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Let the Elections Begin: Bejing, Rogge Are Favorites -- July 12, 2001

By Phillip Whitten

MOSCOW, July 12. Tomorrow's the big day--the day when the IOC will choose the site for the 2008 Olympic Games and elect a new president to replace Juan Antonio Samaranch, who is retiring at 81 after a 21- year reign.

As we posted this story, Beijing was the favorite to win the right to host the 2008 Games, despite its abysmal human rights and doping records; Belgium's Jacques Rogge appeared to be leading in the battle to replace Big Juan. However, Korea's Kim Un-Yong was gaining momentum. Most IOC-watchers believe that if d Kim wins the presidency, it would hurt Beijing's chances to host the Games.

With one day to go, here's how the contests were shaping up:


THE FIVE CITIES IN CONTENTION FOR THE 2008 GAMES

1. BEIJING

Favored after missing out on the 2000 Olympics. Human rights abuses, widespread doping, pollution and scheduling for the Games broadcasters, NBC could hurt their chances. But Samaranch still nourishes his campaign for a Nobel Peace Prize and he sees China-2008 as his key. Marketeers are mesmerized by China's 1.2 billion potential consumers. Political issues such as human rights are not a factor," quoth Samaranch.

2. TORONTO

Probably the best all-around venue. With Beijing and Paris, has already passed the test of being able to offer an excellent technical bid. Clean and pleasant prospect. Hoping to secure enough switched votes to topple Beijing in a final vote-out, but hurt by malaproprism by mayor last week.

3. PARIS

Hosted the Games in 1924. Has strong Government backing, and superb facilities, notably the Stade de
France. Hugely attractive venue for all IOC members. However, Europe is unlikely to get two Games in a row following Athens 2004.

4. ISTANBUL

Maximum commitment from politicians and public. But Athens' successful bid of 2004 virtually rules out their chances. Worries over lack of facilities, organizational problems, a failing economy and susceptibility to earthquakes, makes Istanbul a remote possibility at best.

5. OSAKA

Hi-tech venues spread over three man-made islands, but less impressive financial structures underpinning them. Less than fully committed public support or presentation commitment. An even longer shot than Istanbul.


THE PRESIDENTIAL CANDIDATES: WHO'S THE NEW JUAN?

1. JACQUES ROGGE

The favorite. Able administrator, 59, with no negatives, he played key role in success of Sydney Games. An orthopedic surgeon, he speaks five languages and is a former world yachting champion, and Belgian rugby player. Managed to stay clean amid the IOC's corruption.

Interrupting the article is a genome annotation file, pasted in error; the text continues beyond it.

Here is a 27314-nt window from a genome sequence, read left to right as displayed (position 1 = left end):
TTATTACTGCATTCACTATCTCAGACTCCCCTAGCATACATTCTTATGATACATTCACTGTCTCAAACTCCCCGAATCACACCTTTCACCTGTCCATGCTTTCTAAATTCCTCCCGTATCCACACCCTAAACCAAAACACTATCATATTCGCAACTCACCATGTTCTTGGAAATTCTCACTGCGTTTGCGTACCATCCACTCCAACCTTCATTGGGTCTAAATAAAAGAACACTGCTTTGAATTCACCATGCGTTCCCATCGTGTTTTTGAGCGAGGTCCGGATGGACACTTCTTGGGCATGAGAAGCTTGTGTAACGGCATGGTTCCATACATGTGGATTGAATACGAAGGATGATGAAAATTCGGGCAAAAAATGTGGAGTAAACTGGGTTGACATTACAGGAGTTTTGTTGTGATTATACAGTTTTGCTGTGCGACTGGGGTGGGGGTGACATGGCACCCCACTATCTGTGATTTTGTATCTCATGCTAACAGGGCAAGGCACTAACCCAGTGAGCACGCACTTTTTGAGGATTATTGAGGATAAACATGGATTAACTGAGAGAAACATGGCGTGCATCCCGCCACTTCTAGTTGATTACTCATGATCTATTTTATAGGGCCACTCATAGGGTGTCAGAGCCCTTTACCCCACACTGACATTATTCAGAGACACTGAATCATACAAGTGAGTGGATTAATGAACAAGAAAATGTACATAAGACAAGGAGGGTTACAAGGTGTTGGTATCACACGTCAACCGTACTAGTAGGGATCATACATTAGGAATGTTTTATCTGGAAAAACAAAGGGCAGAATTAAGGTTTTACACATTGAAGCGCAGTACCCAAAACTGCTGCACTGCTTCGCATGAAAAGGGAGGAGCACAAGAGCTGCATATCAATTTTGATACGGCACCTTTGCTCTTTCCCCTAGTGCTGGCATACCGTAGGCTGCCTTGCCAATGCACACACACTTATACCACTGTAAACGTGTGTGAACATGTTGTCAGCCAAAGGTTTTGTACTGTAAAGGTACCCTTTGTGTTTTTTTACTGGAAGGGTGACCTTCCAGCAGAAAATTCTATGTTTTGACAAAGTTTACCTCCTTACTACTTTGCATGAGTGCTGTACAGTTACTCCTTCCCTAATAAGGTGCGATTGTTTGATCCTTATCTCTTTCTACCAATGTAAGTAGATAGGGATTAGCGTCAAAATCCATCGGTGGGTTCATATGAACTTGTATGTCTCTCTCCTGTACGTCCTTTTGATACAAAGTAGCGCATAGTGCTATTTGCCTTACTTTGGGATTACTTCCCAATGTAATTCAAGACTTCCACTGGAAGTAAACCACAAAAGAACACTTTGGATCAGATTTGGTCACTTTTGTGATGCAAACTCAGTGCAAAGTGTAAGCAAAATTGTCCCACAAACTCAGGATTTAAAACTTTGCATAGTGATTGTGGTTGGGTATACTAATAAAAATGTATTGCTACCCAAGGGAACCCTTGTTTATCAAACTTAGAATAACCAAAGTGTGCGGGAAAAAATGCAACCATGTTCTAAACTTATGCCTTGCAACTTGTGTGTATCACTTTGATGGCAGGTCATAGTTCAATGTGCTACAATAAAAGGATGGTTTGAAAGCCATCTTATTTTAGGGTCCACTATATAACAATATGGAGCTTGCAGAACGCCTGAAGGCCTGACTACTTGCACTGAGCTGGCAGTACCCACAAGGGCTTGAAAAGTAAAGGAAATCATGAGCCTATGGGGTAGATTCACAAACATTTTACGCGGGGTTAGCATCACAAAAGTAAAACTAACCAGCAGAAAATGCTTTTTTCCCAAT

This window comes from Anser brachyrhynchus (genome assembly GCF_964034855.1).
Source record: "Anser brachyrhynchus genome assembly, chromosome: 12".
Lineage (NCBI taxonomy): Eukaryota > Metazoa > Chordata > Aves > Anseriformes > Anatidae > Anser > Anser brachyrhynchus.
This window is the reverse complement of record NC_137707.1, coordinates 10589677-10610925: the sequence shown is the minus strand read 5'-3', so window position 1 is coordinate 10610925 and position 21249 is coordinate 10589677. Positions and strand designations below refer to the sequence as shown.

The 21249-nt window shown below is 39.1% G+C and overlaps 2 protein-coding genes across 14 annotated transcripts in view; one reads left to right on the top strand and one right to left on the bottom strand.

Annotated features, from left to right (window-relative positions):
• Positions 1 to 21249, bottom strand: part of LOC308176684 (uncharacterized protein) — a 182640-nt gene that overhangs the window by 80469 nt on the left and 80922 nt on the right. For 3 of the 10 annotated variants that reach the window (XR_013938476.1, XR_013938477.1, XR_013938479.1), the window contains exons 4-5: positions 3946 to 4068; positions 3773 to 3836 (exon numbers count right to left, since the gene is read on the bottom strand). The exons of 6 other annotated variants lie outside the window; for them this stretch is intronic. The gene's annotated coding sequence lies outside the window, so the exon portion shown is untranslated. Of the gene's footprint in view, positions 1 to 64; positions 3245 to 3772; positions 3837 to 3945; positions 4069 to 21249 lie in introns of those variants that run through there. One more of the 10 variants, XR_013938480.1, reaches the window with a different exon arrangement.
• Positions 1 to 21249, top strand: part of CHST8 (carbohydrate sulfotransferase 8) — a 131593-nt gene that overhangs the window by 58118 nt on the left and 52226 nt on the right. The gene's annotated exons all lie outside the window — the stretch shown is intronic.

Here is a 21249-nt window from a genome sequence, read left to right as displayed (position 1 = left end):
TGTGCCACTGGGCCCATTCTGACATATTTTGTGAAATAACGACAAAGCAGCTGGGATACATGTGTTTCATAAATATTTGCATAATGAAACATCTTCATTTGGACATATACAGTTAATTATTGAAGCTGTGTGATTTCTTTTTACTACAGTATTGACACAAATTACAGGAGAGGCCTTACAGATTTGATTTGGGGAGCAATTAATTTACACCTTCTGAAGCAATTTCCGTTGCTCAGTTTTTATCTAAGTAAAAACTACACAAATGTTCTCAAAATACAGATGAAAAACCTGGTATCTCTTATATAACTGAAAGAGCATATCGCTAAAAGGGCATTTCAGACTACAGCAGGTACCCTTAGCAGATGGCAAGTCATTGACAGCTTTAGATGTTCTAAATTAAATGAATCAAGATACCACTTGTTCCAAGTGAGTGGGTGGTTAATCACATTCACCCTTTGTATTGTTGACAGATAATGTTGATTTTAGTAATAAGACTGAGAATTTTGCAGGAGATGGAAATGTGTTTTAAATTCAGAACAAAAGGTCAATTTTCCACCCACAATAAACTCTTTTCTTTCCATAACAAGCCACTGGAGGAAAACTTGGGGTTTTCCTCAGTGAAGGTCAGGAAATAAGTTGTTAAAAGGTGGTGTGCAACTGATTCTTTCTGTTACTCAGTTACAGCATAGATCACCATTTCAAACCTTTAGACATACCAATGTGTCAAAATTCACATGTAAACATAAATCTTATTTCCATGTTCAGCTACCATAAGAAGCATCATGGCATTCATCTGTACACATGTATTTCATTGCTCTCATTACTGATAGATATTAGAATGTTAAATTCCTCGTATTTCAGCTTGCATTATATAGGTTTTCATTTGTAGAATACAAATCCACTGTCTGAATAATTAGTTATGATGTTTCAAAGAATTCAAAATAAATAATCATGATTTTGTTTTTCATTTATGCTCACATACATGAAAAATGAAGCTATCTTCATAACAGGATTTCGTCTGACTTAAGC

2. UN YONG KIM

Political powerhouse in South Korea who masterminded successful Seoul Games of 1988. His age, 70, may be a factor against him. The fact that he was nearly expelled from the IOC during the Salt Lake City corruption probe, will not. As election time nears, he appears to be picking up momentum. His platform:
restoring the practice of having IOC members visit bidding cities.

3. DICK POUND

Fifty-nine-year-old Canadian lawyer, former Olympic swimming finalist in 1960. Key Olympic player of recent years. Negotiated the last Olympic TV deal. He also heads up the World Anti-Doping Agency (WADA) and oversaw the Salt Lake corruption enquiry, factors which may well weigh gainst him.

4. ANITA DEFRANTZ

Highest ranking female IOC member since she joined in 1986. An attorney, 48, she is a former rowing champion who won bronze at the 1976 Montreal Games. Head of the highly successful Amateur Athletic Foundation of Los Angeles. An attorney, speaks English only. IF elected would be the first woman and first person of African descent to head the IOC.

5. PAL SCHMITT

The only Olympic gold medalist among the candidates, the Hungarian won his medal in fencing. Like DeFrantz,
he is regarded as an extreme longshot. Fluent in five languages.


VOTING PROCEDURE

The successful bidding city, and the successful presidential candidate, will be determined by earning a majority vote from however many of the 122 eligible IOC members are present in Moscow. If no majority is determined after the first vote, those with the least votes drop out and the process continues.

The president serves for eight years, with the possibility of a four-year extension.